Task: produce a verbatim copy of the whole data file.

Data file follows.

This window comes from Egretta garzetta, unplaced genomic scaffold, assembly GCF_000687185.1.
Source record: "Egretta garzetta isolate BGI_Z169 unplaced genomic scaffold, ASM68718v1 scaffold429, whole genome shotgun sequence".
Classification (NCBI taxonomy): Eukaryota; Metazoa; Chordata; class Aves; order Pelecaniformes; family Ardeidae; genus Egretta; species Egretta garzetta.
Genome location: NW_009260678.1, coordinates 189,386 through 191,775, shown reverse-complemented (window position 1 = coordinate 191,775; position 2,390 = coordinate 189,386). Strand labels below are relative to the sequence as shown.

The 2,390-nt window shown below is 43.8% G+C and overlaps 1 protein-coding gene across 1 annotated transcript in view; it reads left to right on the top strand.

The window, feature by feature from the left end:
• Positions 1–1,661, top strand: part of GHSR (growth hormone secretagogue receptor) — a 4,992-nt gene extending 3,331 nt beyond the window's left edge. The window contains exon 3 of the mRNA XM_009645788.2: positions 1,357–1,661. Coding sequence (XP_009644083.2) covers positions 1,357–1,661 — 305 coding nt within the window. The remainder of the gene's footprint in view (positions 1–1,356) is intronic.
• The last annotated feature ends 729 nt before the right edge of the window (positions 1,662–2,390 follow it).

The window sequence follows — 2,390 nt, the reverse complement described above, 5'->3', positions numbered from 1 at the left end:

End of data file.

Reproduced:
This window comes from Egretta garzetta, unplaced genomic scaffold, assembly GCF_000687185.1.
Source record: "Egretta garzetta isolate BGI_Z169 unplaced genomic scaffold, ASM68718v1 scaffold429, whole genome shotgun sequence".
Classification (NCBI taxonomy): Eukaryota; Metazoa; Chordata; class Aves; order Pelecaniformes; family Ardeidae; genus Egretta; species Egretta garzetta.
Genome location: NW_009260678.1, coordinates 189,386 through 191,775, shown reverse-complemented (window position 1 = coordinate 191,775; position 2,390 = coordinate 189,386). Strand labels below are relative to the sequence as shown.

The 2,390-nt window shown below is 43.8% G+C and overlaps 1 protein-coding gene across 1 annotated transcript in view; it reads left to right on the top strand.

The window, feature by feature from the left end:
• Positions 1–1,661, top strand: part of GHSR (growth hormone secretagogue receptor) — a 4,992-nt gene extending 3,331 nt beyond the window's left edge. The window contains exon 3 of the mRNA XM_009645788.2: positions 1,357–1,661. Coding sequence (XP_009644083.2) covers positions 1,357–1,661 — 305 coding nt within the window. The remainder of the gene's footprint in view (positions 1–1,356) is intronic.
• The last annotated feature ends 729 nt before the right edge of the window (positions 1,662–2,390 follow it).

The window sequence follows — 2,390 nt, the reverse complement described above, 5'->3', positions numbered from 1 at the left end: